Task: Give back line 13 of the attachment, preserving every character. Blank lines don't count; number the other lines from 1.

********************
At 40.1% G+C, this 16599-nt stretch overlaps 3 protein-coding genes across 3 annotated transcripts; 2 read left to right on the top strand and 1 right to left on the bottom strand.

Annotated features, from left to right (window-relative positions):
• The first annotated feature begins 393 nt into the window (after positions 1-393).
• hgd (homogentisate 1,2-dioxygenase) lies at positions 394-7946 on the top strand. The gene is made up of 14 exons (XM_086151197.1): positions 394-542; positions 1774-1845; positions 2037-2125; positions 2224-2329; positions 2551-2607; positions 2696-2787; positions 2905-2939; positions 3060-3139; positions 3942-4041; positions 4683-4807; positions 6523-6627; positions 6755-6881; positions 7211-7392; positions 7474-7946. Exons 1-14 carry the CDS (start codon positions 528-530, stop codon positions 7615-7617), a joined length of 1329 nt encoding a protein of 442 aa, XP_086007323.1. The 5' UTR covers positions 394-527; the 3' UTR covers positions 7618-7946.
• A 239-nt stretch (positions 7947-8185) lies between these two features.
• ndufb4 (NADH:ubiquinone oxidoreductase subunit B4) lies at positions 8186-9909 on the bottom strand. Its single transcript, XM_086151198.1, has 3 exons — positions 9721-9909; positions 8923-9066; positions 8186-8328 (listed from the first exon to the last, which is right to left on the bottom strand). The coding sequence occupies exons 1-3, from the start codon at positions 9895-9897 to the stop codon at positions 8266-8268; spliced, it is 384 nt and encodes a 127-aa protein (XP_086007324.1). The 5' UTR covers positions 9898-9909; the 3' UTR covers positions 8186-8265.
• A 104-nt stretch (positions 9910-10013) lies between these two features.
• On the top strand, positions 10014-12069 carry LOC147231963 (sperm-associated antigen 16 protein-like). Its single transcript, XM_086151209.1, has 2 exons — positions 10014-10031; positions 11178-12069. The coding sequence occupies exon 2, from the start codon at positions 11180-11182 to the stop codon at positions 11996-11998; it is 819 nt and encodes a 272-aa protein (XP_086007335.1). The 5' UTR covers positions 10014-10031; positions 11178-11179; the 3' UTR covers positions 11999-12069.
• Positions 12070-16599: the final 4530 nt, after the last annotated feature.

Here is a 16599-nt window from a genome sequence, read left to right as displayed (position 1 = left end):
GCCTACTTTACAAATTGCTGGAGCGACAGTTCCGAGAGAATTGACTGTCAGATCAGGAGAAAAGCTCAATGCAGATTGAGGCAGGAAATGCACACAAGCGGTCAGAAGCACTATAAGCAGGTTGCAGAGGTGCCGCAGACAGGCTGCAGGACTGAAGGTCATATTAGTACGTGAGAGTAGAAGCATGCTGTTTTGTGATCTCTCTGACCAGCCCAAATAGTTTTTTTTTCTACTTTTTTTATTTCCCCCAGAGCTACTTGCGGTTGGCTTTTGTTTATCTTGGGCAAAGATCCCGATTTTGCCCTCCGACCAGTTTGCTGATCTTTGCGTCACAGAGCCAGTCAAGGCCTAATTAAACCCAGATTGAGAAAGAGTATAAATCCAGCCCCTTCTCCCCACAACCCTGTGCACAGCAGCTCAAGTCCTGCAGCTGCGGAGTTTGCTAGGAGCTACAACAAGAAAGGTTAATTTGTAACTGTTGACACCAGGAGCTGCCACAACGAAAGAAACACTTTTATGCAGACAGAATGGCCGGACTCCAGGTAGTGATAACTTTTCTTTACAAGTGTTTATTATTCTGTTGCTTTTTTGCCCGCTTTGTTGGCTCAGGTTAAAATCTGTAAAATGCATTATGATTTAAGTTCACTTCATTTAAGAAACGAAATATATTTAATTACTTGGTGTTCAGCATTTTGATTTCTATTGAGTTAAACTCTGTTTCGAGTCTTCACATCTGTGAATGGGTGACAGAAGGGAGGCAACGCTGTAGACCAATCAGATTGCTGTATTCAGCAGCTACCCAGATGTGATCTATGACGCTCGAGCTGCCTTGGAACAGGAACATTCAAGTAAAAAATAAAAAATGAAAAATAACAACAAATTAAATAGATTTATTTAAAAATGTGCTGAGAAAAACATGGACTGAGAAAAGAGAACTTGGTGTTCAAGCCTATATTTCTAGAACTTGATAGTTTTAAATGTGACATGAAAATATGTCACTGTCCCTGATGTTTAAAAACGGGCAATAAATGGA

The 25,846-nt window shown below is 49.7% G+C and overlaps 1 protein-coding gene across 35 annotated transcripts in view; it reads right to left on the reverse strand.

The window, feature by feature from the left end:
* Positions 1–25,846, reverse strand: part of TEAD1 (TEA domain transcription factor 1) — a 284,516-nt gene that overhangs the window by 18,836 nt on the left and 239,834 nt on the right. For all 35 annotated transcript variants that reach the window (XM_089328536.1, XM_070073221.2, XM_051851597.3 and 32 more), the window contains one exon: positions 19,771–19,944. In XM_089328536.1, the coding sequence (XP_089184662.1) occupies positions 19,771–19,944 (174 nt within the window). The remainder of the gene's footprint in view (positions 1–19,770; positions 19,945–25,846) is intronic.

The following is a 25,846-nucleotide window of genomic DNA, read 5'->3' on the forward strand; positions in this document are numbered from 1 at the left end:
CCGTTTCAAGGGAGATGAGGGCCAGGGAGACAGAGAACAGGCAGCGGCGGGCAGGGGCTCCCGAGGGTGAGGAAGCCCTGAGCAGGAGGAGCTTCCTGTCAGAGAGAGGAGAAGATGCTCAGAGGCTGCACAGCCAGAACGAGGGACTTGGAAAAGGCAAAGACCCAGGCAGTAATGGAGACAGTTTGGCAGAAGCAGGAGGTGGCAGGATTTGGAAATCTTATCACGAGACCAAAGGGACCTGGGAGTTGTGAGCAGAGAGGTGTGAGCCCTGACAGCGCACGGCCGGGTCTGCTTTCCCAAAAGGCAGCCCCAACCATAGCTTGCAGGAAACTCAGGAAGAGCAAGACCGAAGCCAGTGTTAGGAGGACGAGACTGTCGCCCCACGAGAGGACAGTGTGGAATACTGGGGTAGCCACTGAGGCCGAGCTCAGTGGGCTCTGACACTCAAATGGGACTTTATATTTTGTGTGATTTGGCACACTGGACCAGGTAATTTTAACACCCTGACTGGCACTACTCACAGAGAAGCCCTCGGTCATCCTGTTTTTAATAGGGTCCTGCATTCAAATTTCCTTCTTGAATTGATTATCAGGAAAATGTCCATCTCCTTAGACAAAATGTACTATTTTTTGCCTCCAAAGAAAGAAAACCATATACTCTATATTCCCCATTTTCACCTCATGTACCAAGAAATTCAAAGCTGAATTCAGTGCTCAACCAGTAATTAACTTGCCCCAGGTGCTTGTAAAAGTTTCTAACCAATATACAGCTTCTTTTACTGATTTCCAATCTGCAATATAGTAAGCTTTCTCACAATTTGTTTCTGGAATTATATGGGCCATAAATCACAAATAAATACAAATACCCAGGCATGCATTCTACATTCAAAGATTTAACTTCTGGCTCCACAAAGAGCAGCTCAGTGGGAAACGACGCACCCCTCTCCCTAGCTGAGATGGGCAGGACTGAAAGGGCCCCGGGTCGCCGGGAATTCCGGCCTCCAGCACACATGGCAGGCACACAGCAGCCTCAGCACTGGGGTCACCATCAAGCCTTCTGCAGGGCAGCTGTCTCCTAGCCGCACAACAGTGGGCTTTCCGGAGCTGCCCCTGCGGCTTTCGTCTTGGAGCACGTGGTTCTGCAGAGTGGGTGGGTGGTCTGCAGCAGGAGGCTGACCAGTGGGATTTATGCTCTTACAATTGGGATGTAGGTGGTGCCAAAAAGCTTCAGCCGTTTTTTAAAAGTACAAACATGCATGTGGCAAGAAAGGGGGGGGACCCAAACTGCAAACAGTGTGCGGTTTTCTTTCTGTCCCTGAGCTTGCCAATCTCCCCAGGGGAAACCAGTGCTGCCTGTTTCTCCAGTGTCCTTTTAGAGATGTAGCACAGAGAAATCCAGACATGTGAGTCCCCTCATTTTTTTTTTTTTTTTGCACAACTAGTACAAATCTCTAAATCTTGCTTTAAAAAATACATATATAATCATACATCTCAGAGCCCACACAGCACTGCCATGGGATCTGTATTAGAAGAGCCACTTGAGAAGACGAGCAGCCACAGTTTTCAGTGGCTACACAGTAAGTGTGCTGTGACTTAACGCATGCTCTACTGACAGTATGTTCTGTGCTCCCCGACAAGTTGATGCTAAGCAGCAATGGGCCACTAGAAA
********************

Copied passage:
The window, feature by feature from the left end: